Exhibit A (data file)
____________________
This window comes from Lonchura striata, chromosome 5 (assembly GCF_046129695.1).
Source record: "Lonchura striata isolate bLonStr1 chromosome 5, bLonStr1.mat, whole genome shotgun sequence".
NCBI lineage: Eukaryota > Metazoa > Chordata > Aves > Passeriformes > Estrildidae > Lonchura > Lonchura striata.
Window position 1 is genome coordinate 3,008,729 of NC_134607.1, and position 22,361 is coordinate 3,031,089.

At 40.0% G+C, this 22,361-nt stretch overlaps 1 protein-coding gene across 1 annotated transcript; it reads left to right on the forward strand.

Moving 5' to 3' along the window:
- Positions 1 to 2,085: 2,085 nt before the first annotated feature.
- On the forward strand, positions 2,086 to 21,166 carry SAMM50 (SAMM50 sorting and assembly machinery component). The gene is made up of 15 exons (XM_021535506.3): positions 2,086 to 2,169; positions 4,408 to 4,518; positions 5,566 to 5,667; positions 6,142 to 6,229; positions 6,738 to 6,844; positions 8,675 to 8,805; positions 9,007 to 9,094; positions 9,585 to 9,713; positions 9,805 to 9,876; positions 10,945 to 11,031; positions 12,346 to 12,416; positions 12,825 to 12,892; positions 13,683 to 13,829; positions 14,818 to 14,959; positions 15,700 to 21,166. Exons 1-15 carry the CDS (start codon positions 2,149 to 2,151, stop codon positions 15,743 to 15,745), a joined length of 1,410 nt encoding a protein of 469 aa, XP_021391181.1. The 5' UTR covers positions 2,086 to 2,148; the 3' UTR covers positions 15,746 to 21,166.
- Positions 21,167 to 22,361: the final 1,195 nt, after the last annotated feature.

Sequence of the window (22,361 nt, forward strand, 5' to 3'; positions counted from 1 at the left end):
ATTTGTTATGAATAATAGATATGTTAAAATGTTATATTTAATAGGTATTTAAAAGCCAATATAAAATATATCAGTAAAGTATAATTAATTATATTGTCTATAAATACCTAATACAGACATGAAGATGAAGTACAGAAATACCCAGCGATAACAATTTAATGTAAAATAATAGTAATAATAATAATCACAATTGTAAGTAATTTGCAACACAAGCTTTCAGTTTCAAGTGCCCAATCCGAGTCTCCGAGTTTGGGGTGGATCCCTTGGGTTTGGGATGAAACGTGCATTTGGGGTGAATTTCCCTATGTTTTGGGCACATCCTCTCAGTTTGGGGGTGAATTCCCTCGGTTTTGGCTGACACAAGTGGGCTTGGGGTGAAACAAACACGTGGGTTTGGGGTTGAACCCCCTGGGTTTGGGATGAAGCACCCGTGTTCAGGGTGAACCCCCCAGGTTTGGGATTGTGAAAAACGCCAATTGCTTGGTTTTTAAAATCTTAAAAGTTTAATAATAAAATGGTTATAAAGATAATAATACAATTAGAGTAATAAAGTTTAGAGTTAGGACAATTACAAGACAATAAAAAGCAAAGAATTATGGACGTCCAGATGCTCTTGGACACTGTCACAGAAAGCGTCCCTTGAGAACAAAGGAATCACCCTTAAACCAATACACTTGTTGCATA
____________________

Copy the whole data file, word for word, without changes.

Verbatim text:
This window comes from Lonchura striata, chromosome 5 (assembly GCF_046129695.1).
Source record: "Lonchura striata isolate bLonStr1 chromosome 5, bLonStr1.mat, whole genome shotgun sequence".
NCBI lineage: Eukaryota > Metazoa > Chordata > Aves > Passeriformes > Estrildidae > Lonchura > Lonchura striata.
Window position 1 is genome coordinate 3,008,729 of NC_134607.1, and position 22,361 is coordinate 3,031,089.

At 40.0% G+C, this 22,361-nt stretch overlaps 1 protein-coding gene across 1 annotated transcript; it reads left to right on the forward strand.

Moving 5' to 3' along the window:
- Positions 1 to 2,085: 2,085 nt before the first annotated feature.
- On the forward strand, positions 2,086 to 21,166 carry SAMM50 (SAMM50 sorting and assembly machinery component). The gene is made up of 15 exons (XM_021535506.3): positions 2,086 to 2,169; positions 4,408 to 4,518; positions 5,566 to 5,667; positions 6,142 to 6,229; positions 6,738 to 6,844; positions 8,675 to 8,805; positions 9,007 to 9,094; positions 9,585 to 9,713; positions 9,805 to 9,876; positions 10,945 to 11,031; positions 12,346 to 12,416; positions 12,825 to 12,892; positions 13,683 to 13,829; positions 14,818 to 14,959; positions 15,700 to 21,166. Exons 1-15 carry the CDS (start codon positions 2,149 to 2,151, stop codon positions 15,743 to 15,745), a joined length of 1,410 nt encoding a protein of 469 aa, XP_021391181.1. The 5' UTR covers positions 2,086 to 2,148; the 3' UTR covers positions 15,746 to 21,166.
- Positions 21,167 to 22,361: the final 1,195 nt, after the last annotated feature.

Sequence of the window (22,361 nt, forward strand, 5' to 3'; positions counted from 1 at the left end):
ATTTGTTATGAATAATAGATATGTTAAAATGTTATATTTAATAGGTATTTAAAAGCCAATATAAAATATATCAGTAAAGTATAATTAATTATATTGTCTATAAATACCTAATACAGACATGAAGATGAAGTACAGAAATACCCAGCGATAACAATTTAATGTAAAATAATAGTAATAATAATAATCACAATTGTAAGTAATTTGCAACACAAGCTTTCAGTTTCAAGTGCCCAATCCGAGTCTCCGAGTTTGGGGTGGATCCCTTGGGTTTGGGATGAAACGTGCATTTGGGGTGAATTTCCCTATGTTTTGGGCACATCCTCTCAGTTTGGGGGTGAATTCCCTCGGTTTTGGCTGACACAAGTGGGCTTGGGGTGAAACAAACACGTGGGTTTGGGGTTGAACCCCCTGGGTTTGGGATGAAGCACCCGTGTTCAGGGTGAACCCCCCAGGTTTGGGATTGTGAAAAACGCCAATTGCTTGGTTTTTAAAATCTTAAAAGTTTAATAATAAAATGGTTATAAAGATAATAATACAATTAGAGTAATAAAGTTTAGAGTTAGGACAATTACAAGACAATAAAAAGCAAAGAATTATGGACGTCCAGATGCTCTTGGACACTGTCACAGAAAGCGTCCCTTGAGAACAAAGGAATCACCCTTAAACCAATACACTTGTTGCATA